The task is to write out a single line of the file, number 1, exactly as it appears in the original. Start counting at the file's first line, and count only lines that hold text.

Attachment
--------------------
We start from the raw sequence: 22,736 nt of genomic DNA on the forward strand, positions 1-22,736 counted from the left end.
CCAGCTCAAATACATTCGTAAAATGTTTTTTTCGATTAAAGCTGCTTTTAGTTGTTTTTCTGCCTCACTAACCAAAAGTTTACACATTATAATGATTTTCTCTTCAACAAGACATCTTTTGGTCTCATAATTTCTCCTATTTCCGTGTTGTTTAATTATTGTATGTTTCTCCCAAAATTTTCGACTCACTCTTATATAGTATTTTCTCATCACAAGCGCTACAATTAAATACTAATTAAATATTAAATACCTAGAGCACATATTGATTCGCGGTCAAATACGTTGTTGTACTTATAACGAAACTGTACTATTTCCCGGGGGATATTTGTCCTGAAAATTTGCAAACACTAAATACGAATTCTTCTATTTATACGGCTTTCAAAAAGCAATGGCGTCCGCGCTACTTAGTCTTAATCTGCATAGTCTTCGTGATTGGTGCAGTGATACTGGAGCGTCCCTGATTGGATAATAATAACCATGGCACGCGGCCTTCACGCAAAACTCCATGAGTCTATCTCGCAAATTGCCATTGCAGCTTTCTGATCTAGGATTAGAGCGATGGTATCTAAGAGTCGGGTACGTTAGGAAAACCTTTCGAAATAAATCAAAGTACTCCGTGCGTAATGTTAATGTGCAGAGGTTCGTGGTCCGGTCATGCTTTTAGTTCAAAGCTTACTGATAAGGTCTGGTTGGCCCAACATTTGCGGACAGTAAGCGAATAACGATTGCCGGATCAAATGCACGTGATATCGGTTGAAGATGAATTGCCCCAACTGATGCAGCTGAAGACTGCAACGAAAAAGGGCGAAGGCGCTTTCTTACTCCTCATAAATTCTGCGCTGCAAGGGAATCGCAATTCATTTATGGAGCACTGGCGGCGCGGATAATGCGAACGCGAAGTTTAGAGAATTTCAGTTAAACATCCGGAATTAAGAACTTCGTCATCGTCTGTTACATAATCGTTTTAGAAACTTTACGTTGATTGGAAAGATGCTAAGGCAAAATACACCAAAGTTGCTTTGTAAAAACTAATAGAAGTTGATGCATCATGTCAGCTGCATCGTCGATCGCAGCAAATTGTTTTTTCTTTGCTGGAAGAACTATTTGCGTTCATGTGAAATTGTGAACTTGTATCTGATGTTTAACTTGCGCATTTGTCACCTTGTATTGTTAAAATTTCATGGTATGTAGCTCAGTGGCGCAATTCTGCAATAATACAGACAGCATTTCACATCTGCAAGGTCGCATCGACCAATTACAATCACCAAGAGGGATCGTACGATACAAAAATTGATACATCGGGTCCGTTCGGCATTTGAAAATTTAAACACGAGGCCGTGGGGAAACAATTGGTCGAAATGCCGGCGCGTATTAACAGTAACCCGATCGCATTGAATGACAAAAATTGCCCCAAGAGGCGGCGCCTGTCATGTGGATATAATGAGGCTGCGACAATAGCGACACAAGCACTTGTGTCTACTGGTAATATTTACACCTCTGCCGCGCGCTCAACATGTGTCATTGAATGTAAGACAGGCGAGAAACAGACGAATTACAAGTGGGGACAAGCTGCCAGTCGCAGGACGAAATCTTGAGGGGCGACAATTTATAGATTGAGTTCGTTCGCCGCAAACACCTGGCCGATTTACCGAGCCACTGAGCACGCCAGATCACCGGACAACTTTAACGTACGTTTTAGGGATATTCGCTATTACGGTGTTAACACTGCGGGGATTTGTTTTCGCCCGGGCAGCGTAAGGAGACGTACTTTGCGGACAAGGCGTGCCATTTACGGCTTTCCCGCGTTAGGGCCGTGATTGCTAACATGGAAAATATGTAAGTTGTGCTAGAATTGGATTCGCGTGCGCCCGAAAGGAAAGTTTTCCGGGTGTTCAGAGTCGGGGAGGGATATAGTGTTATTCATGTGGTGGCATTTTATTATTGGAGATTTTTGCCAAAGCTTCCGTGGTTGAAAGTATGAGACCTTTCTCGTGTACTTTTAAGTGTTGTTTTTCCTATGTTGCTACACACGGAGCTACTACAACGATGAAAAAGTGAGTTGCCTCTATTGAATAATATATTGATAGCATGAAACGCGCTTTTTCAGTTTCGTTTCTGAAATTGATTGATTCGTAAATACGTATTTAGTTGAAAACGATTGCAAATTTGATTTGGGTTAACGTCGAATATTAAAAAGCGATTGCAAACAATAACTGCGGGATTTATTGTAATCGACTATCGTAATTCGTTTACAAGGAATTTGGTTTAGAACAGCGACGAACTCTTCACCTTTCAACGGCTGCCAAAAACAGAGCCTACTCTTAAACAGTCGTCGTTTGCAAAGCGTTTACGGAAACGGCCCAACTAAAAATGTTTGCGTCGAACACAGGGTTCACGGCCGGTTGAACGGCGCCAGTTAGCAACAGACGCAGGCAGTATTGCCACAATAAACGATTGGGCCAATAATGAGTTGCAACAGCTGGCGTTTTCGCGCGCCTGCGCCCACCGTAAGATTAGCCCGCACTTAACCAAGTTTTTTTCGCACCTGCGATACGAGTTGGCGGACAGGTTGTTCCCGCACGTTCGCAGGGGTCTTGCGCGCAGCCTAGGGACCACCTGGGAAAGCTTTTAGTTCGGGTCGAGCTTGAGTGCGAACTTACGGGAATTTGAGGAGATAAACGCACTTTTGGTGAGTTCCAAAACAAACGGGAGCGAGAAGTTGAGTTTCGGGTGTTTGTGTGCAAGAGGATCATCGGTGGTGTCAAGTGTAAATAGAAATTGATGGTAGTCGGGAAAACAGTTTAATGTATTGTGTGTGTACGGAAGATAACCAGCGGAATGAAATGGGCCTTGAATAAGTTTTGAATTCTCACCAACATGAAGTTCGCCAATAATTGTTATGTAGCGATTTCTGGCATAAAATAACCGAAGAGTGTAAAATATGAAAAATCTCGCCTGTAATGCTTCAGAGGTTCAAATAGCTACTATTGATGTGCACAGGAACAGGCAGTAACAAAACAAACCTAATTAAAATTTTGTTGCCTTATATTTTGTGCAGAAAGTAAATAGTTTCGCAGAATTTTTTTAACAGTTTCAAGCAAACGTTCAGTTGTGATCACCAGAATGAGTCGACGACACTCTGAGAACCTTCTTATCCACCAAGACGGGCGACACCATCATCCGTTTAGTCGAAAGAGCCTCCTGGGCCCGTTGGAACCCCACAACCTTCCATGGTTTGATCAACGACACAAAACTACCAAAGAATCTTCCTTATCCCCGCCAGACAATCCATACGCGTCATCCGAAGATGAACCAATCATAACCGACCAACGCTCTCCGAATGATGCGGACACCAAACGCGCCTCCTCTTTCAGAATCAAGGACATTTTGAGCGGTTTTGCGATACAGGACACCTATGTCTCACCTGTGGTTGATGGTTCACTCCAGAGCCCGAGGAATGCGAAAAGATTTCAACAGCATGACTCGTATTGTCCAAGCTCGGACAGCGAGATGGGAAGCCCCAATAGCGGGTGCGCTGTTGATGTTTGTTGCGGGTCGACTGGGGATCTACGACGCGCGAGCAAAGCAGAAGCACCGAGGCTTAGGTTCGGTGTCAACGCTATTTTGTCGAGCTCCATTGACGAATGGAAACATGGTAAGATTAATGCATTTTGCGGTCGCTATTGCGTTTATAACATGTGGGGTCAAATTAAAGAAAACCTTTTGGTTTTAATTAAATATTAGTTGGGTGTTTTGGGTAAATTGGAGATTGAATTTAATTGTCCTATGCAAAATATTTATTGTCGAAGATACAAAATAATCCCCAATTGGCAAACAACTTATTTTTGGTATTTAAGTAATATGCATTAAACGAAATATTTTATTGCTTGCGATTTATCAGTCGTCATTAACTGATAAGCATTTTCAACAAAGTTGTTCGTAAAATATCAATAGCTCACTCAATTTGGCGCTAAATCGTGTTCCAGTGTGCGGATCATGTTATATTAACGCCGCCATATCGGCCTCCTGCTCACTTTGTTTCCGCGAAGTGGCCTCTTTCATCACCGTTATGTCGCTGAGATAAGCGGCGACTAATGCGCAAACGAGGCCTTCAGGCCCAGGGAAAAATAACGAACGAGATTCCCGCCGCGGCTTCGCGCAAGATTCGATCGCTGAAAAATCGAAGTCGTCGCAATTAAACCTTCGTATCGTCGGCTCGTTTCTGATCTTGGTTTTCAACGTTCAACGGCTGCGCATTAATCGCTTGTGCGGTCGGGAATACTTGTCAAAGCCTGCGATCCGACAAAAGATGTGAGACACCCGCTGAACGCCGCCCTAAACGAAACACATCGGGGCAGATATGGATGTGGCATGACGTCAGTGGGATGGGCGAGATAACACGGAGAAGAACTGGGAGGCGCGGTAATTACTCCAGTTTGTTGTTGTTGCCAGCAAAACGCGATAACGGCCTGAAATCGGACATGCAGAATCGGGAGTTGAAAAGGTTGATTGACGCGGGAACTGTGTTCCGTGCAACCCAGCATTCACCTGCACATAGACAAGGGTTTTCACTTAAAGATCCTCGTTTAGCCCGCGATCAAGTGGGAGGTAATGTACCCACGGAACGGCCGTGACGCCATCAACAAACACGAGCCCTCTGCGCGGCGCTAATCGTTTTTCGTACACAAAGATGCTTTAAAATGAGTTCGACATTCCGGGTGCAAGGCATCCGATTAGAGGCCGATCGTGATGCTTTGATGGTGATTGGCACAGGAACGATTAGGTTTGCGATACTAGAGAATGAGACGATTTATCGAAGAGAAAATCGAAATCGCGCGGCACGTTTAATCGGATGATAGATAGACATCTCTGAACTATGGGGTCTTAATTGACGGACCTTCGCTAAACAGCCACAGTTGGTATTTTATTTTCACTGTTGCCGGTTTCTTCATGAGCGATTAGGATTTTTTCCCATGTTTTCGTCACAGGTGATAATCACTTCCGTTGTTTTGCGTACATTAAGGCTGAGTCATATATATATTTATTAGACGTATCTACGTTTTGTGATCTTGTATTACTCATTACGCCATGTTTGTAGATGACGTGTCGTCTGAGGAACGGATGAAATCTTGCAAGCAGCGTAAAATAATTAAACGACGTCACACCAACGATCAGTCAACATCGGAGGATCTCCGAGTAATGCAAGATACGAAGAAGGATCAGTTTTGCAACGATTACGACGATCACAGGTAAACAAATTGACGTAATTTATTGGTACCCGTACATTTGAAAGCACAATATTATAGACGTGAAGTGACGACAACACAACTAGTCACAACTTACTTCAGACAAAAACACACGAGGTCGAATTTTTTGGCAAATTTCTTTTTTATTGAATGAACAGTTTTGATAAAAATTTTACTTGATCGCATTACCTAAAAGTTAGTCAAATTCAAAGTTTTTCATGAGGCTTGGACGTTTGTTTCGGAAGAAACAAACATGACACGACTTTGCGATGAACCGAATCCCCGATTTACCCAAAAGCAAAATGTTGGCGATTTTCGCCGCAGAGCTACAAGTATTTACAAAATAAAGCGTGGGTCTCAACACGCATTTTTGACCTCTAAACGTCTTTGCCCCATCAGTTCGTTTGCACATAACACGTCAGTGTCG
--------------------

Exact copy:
We start from the raw sequence: 22,736 nt of genomic DNA on the forward strand, positions 1-22,736 counted from the left end.